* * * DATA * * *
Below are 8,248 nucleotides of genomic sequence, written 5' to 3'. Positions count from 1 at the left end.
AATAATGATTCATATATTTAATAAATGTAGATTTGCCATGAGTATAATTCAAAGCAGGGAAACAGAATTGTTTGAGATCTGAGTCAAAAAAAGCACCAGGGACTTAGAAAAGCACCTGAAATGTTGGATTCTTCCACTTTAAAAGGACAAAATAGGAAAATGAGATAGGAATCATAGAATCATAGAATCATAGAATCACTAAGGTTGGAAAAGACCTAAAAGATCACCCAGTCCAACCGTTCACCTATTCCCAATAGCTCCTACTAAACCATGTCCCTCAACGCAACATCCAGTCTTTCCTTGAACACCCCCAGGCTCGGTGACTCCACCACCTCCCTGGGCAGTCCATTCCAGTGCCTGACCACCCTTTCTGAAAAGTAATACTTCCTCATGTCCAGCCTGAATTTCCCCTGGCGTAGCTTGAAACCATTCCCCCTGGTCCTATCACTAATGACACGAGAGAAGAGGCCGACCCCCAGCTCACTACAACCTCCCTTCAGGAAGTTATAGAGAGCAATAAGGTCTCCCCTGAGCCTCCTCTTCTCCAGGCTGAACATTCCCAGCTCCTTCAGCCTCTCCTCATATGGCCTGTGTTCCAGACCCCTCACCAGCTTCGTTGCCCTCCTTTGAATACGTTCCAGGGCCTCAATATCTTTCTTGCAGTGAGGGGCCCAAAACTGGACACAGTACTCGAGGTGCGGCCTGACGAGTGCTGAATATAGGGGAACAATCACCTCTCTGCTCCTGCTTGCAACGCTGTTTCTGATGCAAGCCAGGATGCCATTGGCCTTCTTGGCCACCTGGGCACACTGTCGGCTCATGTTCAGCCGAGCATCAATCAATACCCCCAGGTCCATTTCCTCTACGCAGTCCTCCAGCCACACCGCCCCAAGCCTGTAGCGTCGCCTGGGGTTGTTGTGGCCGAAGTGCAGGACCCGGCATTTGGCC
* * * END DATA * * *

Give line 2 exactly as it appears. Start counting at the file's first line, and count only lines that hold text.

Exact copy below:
AATAATGATTCATATATTTAATAAATGTAGATTTGCCATGAGTATAATTCAAAGCAGGGAAACAGAATTGTTTGAGATCTGAGTCAAAAAAAGCACCAGGGACTTAGAAAAGCACCTGAAATGTTGGATTCTTCCACTTTAAAAGGACAAAATAGGAAAATGAGATAGGAATCATAGAATCATAGAATCATAGAATCACTAAGGTTGGAAAAGACCTAAAAGATCACCCAGTCCAACCGTTCACCTATTCCCAATAGCTCCTACTAAACCATGTCCCTCAACGCAACATCCAGTCTTTCCTTGAACACCCCCAGGCTCGGTGACTCCACCACCTCCCTGGGCAGTCCATTCCAGTGCCTGACCACCCTTTCTGAAAAGTAATACTTCCTCATGTCCAGCCTGAATTTCCCCTGGCGTAGCTTGAAACCATTCCCCCTGGTCCTATCACTAATGACACGAGAGAAGAGGCCGACCCCCAGCTCACTACAACCTCCCTTCAGGAAGTTATAGAGAGCAATAAGGTCTCCCCTGAGCCTCCTCTTCTCCAGGCTGAACATTCCCAGCTCCTTCAGCCTCTCCTCATATGGCCTGTGTTCCAGACCCCTCACCAGCTTCGTTGCCCTCCTTTGAATACGTTCCAGGGCCTCAATATCTTTCTTGCAGTGAGGGGCCCAAAACTGGACACAGTACTCGAGGTGCGGCCTGACGAGTGCTGAATATAGGGGAACAATCACCTCTCTGCTCCTGCTTGCAACGCTGTTTCTGATGCAAGCCAGGATGCCATTGGCCTTCTTGGCCACCTGGGCACACTGTCGGCTCATGTTCAGCCGAGCATCAATCAATACCCCCAGGTCCATTTCCTCTACGCAGTCCTCCAGCCACACCGCCCCAAGCCTGTAGCGTCGCCTGGGGTTGTTGTGGCCGAAGTGCAGGACCCGGCATTTGGCC